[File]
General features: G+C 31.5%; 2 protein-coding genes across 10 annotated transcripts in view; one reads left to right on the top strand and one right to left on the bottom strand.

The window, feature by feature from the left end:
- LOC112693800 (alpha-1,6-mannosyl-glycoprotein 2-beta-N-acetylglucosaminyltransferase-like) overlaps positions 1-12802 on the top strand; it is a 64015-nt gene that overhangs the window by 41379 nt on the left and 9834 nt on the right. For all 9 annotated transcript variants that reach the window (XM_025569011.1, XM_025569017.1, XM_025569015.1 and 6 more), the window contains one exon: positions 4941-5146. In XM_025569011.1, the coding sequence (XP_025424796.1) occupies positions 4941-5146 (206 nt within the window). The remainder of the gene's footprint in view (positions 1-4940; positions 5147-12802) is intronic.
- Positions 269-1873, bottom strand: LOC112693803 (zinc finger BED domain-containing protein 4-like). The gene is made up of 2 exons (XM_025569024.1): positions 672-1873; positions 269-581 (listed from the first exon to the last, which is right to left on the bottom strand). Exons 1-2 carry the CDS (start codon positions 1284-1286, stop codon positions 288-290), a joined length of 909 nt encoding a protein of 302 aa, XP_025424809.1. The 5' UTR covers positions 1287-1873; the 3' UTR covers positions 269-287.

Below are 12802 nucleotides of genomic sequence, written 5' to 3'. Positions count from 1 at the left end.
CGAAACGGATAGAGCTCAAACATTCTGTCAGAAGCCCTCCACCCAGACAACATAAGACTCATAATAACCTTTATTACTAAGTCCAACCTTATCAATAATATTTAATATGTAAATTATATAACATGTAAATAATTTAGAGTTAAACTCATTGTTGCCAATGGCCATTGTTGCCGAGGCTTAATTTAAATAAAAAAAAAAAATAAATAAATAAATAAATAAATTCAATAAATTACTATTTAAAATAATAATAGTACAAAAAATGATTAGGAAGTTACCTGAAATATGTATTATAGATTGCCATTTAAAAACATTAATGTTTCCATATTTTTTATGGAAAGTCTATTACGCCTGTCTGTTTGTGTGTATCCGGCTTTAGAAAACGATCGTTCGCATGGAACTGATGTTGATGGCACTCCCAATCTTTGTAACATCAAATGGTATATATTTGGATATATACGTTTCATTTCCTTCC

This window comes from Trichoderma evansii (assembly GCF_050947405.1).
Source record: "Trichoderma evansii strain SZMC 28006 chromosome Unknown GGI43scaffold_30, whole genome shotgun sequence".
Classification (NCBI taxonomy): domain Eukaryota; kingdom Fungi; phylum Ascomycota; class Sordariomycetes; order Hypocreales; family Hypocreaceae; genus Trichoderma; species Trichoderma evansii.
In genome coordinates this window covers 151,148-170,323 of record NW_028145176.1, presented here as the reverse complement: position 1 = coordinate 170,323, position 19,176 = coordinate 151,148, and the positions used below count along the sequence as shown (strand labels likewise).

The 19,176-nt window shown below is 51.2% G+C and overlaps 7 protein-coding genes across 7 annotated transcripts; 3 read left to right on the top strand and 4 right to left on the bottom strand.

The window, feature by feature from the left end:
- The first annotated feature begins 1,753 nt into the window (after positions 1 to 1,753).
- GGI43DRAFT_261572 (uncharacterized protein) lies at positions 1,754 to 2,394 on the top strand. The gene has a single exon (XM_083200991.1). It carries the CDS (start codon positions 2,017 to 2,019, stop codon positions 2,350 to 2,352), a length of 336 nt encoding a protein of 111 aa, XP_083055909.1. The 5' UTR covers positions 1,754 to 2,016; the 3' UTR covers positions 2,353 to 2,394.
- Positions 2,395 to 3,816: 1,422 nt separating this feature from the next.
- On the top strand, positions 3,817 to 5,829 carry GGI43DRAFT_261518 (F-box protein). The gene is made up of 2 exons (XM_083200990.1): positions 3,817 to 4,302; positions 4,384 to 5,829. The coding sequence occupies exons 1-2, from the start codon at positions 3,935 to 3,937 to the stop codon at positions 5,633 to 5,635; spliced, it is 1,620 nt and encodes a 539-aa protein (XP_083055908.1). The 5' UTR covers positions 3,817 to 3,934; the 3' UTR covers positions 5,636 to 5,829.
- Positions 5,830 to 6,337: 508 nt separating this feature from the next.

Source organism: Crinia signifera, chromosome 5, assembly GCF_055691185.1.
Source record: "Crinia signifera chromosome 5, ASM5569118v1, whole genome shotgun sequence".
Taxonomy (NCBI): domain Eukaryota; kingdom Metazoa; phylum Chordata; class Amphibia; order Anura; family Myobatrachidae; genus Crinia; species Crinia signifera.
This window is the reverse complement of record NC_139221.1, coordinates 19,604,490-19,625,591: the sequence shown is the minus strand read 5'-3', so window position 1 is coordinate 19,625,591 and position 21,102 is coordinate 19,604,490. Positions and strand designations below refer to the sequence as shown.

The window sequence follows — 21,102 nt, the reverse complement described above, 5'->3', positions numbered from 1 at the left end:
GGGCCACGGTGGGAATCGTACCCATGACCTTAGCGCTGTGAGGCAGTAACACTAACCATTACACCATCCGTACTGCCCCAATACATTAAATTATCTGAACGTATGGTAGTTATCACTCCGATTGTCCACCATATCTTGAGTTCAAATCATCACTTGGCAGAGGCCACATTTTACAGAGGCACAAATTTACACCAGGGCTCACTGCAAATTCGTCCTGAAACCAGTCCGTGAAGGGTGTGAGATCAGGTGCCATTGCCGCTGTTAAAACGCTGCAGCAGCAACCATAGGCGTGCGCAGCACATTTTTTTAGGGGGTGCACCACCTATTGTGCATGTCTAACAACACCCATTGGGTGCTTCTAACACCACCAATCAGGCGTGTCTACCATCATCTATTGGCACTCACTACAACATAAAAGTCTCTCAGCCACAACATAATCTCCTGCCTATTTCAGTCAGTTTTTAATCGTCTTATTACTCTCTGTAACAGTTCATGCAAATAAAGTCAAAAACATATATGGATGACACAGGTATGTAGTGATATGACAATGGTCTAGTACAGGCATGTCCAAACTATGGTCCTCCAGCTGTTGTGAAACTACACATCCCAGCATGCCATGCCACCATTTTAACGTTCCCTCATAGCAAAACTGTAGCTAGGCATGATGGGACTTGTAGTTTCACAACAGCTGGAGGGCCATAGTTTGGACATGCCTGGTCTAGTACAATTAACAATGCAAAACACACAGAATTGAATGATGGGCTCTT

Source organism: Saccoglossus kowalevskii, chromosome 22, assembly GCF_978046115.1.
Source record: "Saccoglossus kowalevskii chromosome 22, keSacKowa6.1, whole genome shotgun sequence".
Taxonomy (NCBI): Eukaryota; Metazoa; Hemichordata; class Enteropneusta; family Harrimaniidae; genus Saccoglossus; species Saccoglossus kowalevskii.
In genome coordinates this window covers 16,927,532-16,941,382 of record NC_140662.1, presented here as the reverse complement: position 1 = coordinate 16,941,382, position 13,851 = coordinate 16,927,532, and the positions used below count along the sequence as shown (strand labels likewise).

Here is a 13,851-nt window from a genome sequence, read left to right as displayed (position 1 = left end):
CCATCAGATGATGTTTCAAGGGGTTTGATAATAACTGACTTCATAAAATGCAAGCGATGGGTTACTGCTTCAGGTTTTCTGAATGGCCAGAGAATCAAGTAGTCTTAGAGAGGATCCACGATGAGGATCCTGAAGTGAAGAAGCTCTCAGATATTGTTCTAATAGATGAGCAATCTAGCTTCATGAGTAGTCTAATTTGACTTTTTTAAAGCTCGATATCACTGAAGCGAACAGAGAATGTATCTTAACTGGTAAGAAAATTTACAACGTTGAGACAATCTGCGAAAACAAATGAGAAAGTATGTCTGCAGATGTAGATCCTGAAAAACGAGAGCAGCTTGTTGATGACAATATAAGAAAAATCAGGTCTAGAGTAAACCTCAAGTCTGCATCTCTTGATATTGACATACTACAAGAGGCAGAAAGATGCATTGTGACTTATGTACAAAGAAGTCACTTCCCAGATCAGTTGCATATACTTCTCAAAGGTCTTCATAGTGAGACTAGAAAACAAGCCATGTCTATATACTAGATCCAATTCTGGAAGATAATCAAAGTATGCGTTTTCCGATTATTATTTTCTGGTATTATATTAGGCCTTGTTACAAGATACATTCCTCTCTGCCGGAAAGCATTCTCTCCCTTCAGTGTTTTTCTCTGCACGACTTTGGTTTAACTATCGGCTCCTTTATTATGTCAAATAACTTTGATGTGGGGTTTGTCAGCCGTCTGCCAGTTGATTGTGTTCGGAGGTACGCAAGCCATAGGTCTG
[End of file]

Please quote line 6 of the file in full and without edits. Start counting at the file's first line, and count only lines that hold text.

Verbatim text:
CGAAACGGATAGAGCTCAAACATTCTGTCAGAAGCCCTCCACCCAGACAACATAAGACTCATAATAACCTTTATTACTAAGTCCAACCTTATCAATAATATTTAATATGTAAATTATATAACATGTAAATAATTTAGAGTTAAACTCATTGTTGCCAATGGCCATTGTTGCCGAGGCTTAATTTAAATAAAAAAAAAAAATAAATAAATAAATAAATAAATTCAATAAATTACTATTTAAAATAATAATAGTACAAAAAATGATTAGGAAGTTACCTGAAATATGTATTATAGATTGCCATTTAAAAACATTAATGTTTCCATATTTTTTATGGAAAGTCTATTACGCCTGTCTGTTTGTGTGTATCCGGCTTTAGAAAACGATCGTTCGCATGGAACTGATGTTGATGGCACTCCCAATCTTTGTAACATCAAATGGTATATATTTGGATATATACGTTTCATTTCCTTCC